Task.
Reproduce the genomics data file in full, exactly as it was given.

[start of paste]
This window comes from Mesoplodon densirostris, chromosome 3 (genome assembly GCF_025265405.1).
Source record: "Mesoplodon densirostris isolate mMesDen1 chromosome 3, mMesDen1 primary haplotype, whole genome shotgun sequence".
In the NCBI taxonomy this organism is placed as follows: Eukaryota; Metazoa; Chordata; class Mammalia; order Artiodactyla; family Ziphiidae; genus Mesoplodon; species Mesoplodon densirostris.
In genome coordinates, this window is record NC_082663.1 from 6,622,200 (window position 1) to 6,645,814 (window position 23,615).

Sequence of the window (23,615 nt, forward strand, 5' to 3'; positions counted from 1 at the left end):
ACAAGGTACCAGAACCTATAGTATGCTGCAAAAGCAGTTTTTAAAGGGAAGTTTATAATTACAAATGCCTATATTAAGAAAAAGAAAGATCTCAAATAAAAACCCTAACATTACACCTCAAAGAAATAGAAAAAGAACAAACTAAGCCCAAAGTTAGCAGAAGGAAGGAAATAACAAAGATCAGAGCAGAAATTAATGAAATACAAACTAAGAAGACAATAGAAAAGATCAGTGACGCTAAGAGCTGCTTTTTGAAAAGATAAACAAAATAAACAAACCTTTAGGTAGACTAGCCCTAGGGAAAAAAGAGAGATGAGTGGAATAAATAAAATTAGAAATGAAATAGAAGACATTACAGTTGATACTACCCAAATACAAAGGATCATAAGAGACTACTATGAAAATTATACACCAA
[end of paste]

This window comes from Mesoplodon densirostris, chromosome 3 (genome assembly GCF_025265405.1).
Source record: "Mesoplodon densirostris isolate mMesDen1 chromosome 3, mMesDen1 primary haplotype, whole genome shotgun sequence".
In the NCBI taxonomy this organism is placed as follows: Eukaryota; Metazoa; Chordata; class Mammalia; order Artiodactyla; family Ziphiidae; genus Mesoplodon; species Mesoplodon densirostris.
In genome coordinates, this window is record NC_082663.1 from 6,622,200 (window position 1) to 6,645,814 (window position 23,615).

Sequence of the window (23,615 nt, forward strand, 5' to 3'; positions counted from 1 at the left end):
ACAAGGTACCAGAACCTATAGTATGCTGCAAAAGCAGTTTTTAAAGGGAAGTTTATAATTACAAATGCCTATATTAAGAAAAAGAAAGATCTCAAATAAAAACCCTAACATTACACCTCAAAGAAATAGAAAAAGAACAAACTAAGCCCAAAGTTAGCAGAAGGAAGGAAATAACAAAGATCAGAGCAGAAATTAATGAAATACAAACTAAGAAGACAATAGAAAAGATCAGTGACGCTAAGAGCTGCTTTTTGAAAAGATAAACAAAATAAACAAACCTTTAGGTAGACTAGCCCTAGGGAAAAAAGAGAGATGAGTGGAATAAATAAAATTAGAAATGAAATAGAAGACATTACAGTTGATACTACCCAAATACAAAGGATCATAAGAGACTACTATGAAAATTATACACCAA